There are three types of ligand-gated ionotropic glutamate receptors, including AMPA receptors (AMPARs), NMDA receptors (NMDARs), and kainate receptors (KRs) (14–16). AMPARs are sodium channels that are the major components responsible for synaptic transmission, whereas NMDARs play an essential role in the formation of synaptic plasticity, mainly via regulation of AMPAR trafficking and synaptic localization. More importantly, the high permeability of NMDARs to calcium enables the receptor to initiate a series of calcium-dependent signaling cascades, including those for energy-dependent protein modification and metabolic regulations (17). Of note, although NMDARs show high permeability to calcium and are often mistakenly considered a calcium channel, more than 80% of NMDA currents are actually carried by sodium (18). Since NMDA synaptic currents have a long-lasting time course compared to that of AMPARs, NMDARs contribute a large amount of sodium influx during synaptic activities.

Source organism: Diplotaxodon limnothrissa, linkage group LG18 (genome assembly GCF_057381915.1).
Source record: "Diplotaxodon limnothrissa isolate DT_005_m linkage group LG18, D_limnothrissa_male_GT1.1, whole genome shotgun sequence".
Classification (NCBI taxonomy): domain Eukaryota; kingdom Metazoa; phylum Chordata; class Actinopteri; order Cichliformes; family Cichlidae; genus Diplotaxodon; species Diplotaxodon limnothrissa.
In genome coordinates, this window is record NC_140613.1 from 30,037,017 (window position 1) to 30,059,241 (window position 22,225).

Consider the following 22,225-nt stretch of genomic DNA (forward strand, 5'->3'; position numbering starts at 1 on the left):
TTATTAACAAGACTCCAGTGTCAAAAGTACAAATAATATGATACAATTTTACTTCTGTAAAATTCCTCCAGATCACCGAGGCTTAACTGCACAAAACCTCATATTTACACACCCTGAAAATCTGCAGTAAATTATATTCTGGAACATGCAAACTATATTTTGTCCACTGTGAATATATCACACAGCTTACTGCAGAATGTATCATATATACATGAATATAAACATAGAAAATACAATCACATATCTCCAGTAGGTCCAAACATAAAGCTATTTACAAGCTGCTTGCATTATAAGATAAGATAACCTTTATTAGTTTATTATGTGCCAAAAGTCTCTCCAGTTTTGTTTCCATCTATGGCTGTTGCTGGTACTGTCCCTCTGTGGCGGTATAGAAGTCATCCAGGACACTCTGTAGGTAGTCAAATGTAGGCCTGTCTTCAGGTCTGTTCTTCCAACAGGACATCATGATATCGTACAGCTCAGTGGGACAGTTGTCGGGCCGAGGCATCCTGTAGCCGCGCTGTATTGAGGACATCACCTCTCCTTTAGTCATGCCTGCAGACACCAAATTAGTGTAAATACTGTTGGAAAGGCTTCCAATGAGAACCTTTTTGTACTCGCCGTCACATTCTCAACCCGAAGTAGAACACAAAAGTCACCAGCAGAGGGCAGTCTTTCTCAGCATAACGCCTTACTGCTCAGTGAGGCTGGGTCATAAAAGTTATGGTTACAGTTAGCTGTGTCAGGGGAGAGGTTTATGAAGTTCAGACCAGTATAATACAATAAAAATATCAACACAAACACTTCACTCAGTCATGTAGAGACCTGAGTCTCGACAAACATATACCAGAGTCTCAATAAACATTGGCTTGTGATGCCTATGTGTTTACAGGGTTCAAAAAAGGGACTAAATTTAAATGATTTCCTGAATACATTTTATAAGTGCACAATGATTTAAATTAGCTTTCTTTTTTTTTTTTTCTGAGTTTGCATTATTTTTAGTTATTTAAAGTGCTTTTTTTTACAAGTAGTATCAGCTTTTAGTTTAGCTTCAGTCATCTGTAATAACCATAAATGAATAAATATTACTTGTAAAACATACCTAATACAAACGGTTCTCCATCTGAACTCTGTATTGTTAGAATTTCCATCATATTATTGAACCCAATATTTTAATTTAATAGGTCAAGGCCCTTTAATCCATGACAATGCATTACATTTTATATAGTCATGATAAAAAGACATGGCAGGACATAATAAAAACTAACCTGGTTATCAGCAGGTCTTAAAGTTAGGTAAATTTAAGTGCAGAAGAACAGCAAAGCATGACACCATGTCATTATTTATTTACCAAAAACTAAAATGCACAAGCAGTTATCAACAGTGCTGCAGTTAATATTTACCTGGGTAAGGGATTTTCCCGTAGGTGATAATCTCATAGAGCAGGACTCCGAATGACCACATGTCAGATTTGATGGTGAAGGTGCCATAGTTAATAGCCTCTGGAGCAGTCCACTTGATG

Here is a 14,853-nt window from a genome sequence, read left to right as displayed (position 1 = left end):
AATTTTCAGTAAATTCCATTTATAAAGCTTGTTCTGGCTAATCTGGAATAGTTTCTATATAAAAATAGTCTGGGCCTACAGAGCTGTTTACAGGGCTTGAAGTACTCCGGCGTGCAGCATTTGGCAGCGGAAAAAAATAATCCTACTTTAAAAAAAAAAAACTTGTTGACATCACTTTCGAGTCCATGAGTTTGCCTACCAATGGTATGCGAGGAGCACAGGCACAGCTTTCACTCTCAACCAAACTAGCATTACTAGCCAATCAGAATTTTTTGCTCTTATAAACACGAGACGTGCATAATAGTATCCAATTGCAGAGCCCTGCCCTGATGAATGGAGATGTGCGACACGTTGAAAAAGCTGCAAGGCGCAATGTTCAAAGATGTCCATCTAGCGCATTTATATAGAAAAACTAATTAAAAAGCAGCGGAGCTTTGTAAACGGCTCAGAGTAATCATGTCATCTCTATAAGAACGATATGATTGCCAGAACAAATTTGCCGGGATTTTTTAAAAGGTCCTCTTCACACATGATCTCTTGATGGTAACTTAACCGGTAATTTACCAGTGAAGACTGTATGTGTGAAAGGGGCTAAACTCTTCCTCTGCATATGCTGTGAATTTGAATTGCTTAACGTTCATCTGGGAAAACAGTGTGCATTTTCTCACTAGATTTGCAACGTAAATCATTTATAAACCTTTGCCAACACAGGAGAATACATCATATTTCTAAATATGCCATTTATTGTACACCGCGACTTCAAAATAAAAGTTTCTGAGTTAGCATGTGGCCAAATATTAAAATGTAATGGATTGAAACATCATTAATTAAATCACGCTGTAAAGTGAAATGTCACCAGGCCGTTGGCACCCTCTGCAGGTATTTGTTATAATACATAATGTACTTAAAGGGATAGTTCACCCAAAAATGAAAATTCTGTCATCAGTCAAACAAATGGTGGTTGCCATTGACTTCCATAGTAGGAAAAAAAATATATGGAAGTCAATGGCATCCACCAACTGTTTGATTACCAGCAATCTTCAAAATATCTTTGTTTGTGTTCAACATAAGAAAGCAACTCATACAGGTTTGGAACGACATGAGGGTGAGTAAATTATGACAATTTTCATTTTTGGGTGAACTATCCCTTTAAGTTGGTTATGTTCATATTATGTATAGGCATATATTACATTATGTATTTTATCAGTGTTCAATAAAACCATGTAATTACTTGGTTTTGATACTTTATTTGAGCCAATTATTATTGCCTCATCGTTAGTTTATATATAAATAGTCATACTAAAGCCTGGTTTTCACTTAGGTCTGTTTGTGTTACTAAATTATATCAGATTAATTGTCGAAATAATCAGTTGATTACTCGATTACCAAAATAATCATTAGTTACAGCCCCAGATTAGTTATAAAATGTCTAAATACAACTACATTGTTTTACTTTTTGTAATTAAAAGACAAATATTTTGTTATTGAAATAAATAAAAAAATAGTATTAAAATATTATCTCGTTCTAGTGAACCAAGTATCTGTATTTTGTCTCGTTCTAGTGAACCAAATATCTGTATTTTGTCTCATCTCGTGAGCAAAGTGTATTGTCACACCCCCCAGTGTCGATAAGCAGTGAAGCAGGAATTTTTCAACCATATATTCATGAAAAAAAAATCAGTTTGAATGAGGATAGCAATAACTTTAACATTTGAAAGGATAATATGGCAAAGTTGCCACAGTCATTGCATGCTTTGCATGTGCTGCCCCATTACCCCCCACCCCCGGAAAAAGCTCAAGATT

A large amount of energy consumption results from the maintenance of ionic gradients via the sodium pump. Neuronal activity and synaptic transmission cause rises in intracellular sodium. Compared with the intracellular sodium concentration of about 10 mM at resting conditions, an action potential can increase spine sodium concentrations to 35–40 mM, and tetanus stimulation for the induction of long-term potentiation (100 Hz stimulation for 1 s) leads to sodium levels as high as 100 mM in the spine (19). Inhibition of the sodium pump activity abolishes glutamate-induced ATP reduction (20), indicating the sodium pump as the major cellular machinery attributing to glutamate-related energy spending. Membrane depolarization by glutamate stimulation induces firing of action potentials, which also leads to sodium influx via voltage-gated sodium channels. However, consistent with the notion that action potentials are energy efficient, blockage of sodium channels by tetrodotoxin (TTX) does not affect glutamate-induced ATP reduction, indicating that glutamate receptors are the primary source of intracellular sodium.